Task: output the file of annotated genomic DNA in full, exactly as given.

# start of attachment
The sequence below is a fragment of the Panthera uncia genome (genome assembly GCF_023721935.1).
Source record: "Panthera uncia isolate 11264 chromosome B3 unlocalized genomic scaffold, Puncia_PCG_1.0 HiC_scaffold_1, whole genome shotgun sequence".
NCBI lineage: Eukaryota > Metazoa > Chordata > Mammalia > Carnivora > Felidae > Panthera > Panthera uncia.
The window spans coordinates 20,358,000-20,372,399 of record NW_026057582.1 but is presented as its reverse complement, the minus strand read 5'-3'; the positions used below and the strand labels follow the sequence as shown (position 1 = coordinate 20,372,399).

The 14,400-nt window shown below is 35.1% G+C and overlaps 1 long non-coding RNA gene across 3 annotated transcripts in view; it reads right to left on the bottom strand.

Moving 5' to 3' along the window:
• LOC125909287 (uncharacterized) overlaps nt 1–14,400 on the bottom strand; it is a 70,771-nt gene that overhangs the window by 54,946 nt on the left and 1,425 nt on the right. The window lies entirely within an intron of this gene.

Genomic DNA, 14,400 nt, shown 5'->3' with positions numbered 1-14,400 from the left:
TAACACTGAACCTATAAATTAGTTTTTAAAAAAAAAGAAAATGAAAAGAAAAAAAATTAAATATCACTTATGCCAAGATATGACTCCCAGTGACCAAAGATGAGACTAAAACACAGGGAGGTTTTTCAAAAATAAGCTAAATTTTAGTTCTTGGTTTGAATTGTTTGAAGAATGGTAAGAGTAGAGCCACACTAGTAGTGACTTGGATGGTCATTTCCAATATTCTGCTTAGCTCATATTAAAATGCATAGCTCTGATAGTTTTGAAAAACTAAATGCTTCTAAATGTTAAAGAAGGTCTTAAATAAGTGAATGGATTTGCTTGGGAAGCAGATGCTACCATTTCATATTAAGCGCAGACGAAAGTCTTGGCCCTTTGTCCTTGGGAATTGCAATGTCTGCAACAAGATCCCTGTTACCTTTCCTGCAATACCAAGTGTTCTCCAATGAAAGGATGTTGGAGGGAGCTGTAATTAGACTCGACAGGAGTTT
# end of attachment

The sequence below is a fragment of the Panthera uncia genome (genome assembly GCF_023721935.1).
Source record: "Panthera uncia isolate 11264 chromosome B3 unlocalized genomic scaffold, Puncia_PCG_1.0 HiC_scaffold_1, whole genome shotgun sequence".
NCBI lineage: Eukaryota > Metazoa > Chordata > Mammalia > Carnivora > Felidae > Panthera > Panthera uncia.
The window spans coordinates 20,358,000-20,372,399 of record NW_026057582.1 but is presented as its reverse complement, the minus strand read 5'-3'; the positions used below and the strand labels follow the sequence as shown (position 1 = coordinate 20,372,399).

The 14,400-nt window shown below is 35.1% G+C and overlaps 1 long non-coding RNA gene across 3 annotated transcripts in view; it reads right to left on the bottom strand.

Moving 5' to 3' along the window:
• LOC125909287 (uncharacterized) overlaps nt 1–14,400 on the bottom strand; it is a 70,771-nt gene that overhangs the window by 54,946 nt on the left and 1,425 nt on the right. The window lies entirely within an intron of this gene.

Genomic DNA, 14,400 nt, shown 5'->3' with positions numbered 1-14,400 from the left:
TAACACTGAACCTATAAATTAGTTTTTAAAAAAAAAGAAAATGAAAAGAAAAAAAATTAAATATCACTTATGCCAAGATATGACTCCCAGTGACCAAAGATGAGACTAAAACACAGGGAGGTTTTTCAAAAATAAGCTAAATTTTAGTTCTTGGTTTGAATTGTTTGAAGAATGGTAAGAGTAGAGCCACACTAGTAGTGACTTGGATGGTCATTTCCAATATTCTGCTTAGCTCATATTAAAATGCATAGCTCTGATAGTTTTGAAAAACTAAATGCTTCTAAATGTTAAAGAAGGTCTTAAATAAGTGAATGGATTTGCTTGGGAAGCAGATGCTACCATTTCATATTAAGCGCAGACGAAAGTCTTGGCCCTTTGTCCTTGGGAATTGCAATGTCTGCAACAAGATCCCTGTTACCTTTCCTGCAATACCAAGTGTTCTCCAATGAAAGGATGTTGGAGGGAGCTGTAATTAGACTCGACAGGAGTTT